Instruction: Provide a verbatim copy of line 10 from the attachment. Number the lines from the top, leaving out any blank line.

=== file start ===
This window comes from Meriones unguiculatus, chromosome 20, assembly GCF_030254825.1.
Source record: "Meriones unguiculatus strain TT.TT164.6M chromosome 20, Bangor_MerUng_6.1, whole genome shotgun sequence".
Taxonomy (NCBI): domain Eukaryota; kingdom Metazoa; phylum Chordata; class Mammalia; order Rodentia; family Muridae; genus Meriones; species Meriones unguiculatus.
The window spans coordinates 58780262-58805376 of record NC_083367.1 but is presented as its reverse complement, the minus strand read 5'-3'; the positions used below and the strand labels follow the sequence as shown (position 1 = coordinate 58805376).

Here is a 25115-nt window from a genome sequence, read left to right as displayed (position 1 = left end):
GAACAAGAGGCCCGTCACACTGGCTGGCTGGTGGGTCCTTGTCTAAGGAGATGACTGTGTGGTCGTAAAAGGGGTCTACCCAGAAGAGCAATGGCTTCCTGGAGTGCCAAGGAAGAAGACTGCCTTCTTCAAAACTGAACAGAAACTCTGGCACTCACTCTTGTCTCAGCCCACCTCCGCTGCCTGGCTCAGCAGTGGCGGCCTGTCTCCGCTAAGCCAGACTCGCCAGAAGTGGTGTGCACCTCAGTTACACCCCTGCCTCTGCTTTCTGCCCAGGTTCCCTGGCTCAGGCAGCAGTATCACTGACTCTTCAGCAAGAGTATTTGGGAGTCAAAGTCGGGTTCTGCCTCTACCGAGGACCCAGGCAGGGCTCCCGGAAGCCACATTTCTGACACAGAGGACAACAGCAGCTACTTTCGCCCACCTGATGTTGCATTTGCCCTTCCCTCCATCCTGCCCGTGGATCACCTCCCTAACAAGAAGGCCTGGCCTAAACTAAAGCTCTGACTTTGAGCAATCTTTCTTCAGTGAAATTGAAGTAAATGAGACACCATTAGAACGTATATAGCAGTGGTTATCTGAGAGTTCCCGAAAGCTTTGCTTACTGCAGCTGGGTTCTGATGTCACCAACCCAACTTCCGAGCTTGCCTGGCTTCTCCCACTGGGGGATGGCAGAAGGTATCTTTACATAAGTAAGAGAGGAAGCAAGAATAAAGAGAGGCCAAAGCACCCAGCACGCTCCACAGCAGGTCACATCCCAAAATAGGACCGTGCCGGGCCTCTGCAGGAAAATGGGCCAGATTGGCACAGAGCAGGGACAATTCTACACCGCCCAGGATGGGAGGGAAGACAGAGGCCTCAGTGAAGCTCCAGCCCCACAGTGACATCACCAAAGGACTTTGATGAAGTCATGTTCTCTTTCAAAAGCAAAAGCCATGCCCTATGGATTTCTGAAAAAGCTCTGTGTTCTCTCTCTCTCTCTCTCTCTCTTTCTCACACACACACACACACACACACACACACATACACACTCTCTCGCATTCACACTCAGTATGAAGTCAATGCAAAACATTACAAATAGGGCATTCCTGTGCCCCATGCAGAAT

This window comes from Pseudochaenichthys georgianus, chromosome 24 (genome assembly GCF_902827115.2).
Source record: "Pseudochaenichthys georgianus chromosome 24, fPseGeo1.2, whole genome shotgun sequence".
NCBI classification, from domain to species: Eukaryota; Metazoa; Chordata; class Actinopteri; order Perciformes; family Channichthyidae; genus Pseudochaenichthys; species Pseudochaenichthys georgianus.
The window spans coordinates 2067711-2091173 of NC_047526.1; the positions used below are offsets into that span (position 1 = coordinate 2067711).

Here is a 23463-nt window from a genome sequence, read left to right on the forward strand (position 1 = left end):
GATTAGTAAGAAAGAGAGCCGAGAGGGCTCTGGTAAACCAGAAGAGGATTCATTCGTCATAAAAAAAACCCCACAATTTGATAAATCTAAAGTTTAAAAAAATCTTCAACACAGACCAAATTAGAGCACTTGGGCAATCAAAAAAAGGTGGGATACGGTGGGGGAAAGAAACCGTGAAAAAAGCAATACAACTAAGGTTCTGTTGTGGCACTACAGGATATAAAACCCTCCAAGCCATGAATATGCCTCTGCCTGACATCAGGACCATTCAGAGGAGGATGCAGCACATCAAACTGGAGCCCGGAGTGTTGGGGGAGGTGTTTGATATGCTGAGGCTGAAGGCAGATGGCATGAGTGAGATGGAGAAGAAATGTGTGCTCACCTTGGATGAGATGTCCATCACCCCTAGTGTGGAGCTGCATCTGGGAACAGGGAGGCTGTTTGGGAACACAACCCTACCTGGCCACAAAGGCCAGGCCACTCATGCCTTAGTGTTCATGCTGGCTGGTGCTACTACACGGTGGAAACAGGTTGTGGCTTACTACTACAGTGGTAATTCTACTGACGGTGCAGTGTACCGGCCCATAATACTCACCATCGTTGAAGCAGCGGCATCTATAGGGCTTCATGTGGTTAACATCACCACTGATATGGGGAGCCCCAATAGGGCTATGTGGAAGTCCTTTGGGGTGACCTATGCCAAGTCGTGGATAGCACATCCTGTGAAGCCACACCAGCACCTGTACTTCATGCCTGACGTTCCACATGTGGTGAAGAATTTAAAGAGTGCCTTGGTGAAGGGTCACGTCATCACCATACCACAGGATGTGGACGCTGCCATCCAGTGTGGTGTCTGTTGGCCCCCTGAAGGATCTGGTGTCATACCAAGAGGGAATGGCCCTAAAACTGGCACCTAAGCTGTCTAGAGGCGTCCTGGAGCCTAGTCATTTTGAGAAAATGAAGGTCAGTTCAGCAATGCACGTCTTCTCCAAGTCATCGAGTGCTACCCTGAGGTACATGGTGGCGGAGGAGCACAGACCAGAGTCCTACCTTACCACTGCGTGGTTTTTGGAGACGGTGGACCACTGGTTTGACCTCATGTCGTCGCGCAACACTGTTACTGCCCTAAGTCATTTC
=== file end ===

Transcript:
The window spans coordinates 2067711-2091173 of NC_047526.1; the positions used below are offsets into that span (position 1 = coordinate 2067711).